Things have been busy, so I haven’t been posting as much as I probably should. But lots of stuff has been going on behind the scenes, including some excellent progress on the hateful portlights and bow hatch.
It wasn’t just the hundreds of stainless screws that broke off in the cast aluminum frames that were a pain, the gooey butyl they used to seal the portlights (sort of) to the hull added to the challenge. Once the screws were out and the butyl removed, I sent the whole shebang out to be blasted in preparation for paint.
The old cast aluminum cleaned up pretty good. Turns out the hardest thing to remove was that DAP-like window sealant that had hardened. The blaster called and said the aluminum was softer than the hard sealant. I thought about it for a while and remembered that some of the old sealants were oil-based…linseed or some such. So I recommended putting some vegetable oil on the stuff that just wasn’t coming off. The blaster called back two days later to report that the oil did the trick, softening up the rick-hard sealant.
I wasn’t sure what material the V-berth round portholes were made of, though it was obvious from the weight they weren’t aluminum. I also knew paint didn’t stick to them at all. Turned out they were heavily galvanized steel. We’ll find out if modern epoxy and urethane coatings work and look better than the ol’ zinc on steel.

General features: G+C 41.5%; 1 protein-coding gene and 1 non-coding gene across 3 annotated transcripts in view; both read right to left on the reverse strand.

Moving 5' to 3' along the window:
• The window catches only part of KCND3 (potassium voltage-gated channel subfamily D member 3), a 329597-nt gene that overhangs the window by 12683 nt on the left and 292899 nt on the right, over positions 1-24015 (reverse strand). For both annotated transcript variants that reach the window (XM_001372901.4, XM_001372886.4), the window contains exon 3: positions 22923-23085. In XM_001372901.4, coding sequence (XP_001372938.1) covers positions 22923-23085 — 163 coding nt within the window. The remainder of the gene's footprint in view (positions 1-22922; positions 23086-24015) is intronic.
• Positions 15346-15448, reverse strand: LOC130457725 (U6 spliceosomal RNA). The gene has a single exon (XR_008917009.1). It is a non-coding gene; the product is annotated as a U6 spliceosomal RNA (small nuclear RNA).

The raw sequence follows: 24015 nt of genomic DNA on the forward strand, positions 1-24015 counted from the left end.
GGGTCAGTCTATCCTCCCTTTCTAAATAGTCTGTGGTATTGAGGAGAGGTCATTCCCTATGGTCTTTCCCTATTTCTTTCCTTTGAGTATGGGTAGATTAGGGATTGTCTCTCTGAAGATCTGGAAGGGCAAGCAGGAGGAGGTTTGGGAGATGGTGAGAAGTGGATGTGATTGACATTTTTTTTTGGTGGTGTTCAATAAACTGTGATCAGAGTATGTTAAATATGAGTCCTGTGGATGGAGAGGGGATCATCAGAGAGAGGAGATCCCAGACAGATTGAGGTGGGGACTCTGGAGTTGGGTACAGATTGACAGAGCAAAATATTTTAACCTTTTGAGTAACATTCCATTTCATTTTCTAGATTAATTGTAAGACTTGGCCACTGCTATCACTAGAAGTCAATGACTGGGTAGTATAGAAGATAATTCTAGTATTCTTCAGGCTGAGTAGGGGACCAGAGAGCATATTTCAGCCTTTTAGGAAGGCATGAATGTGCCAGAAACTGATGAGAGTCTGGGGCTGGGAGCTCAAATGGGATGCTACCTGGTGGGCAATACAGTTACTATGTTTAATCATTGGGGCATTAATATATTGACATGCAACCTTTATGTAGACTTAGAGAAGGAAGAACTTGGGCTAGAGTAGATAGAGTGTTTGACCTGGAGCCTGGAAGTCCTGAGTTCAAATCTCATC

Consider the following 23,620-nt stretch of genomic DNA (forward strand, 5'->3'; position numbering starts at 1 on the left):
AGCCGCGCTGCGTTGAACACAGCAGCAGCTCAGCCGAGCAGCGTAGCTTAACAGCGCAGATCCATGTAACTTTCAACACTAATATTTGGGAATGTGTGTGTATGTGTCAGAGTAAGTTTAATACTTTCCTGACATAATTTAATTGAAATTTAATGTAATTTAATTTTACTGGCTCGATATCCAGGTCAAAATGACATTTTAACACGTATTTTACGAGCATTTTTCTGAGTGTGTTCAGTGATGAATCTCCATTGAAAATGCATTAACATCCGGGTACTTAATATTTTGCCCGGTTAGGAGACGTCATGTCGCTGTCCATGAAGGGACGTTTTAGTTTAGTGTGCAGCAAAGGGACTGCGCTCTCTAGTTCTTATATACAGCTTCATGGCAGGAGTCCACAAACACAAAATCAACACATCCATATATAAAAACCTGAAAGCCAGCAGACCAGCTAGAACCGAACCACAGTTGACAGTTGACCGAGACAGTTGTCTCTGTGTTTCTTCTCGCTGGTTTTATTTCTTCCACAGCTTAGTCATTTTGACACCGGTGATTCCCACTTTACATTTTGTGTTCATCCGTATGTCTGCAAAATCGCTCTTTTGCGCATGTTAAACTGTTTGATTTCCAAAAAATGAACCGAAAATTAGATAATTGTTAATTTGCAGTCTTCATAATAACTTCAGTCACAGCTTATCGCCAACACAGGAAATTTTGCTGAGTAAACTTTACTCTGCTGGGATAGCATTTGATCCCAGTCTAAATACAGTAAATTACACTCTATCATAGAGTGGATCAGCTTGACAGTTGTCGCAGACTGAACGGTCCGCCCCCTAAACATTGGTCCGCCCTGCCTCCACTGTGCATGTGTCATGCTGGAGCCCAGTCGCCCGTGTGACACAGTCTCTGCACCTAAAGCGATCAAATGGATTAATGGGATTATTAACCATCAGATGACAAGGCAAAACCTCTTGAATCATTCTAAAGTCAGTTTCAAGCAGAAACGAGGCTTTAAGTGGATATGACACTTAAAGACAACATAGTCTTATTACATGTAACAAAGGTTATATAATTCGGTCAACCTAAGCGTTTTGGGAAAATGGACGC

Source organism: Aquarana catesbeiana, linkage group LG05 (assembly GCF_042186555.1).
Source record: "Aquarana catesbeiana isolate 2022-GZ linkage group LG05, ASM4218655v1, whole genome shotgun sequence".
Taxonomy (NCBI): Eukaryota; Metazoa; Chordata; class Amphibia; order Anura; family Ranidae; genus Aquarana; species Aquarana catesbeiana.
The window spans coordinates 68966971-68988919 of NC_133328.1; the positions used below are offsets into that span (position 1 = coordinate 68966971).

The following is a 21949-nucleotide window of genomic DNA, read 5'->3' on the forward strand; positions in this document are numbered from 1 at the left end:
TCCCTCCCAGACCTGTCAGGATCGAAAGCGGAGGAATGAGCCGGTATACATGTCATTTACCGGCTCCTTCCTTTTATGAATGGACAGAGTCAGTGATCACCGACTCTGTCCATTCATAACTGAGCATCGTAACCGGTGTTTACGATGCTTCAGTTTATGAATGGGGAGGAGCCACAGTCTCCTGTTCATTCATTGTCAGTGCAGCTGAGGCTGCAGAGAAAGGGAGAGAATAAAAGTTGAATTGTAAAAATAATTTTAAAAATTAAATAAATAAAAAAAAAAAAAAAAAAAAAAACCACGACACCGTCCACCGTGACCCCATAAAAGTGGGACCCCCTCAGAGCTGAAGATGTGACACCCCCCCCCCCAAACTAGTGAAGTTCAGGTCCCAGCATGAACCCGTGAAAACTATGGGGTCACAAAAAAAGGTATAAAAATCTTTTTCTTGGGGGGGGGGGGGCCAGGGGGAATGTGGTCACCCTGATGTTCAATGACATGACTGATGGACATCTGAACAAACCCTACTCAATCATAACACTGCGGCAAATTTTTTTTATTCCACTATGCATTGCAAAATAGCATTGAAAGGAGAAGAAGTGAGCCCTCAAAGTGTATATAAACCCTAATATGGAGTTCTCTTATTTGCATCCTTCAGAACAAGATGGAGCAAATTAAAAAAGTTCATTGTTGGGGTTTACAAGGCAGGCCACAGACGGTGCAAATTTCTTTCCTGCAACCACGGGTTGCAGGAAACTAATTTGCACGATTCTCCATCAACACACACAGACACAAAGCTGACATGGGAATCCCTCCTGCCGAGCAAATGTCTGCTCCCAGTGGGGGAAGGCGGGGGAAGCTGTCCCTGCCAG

We used the same process on all of these aluminum parts as the rest of the boat: mechanically prep the surface with blasting, then Alumaprep and Alodine, followed by Awlgrip Max Cor CF, 545, and then Awlcraft 2000.
The interior-facing parts are white, while the exterior screen flanges match the blue of the exterior accent stripe.
Next up in our 1969 Chris Craft Roamer 46 Refit: Reassembling the Bow Hatch.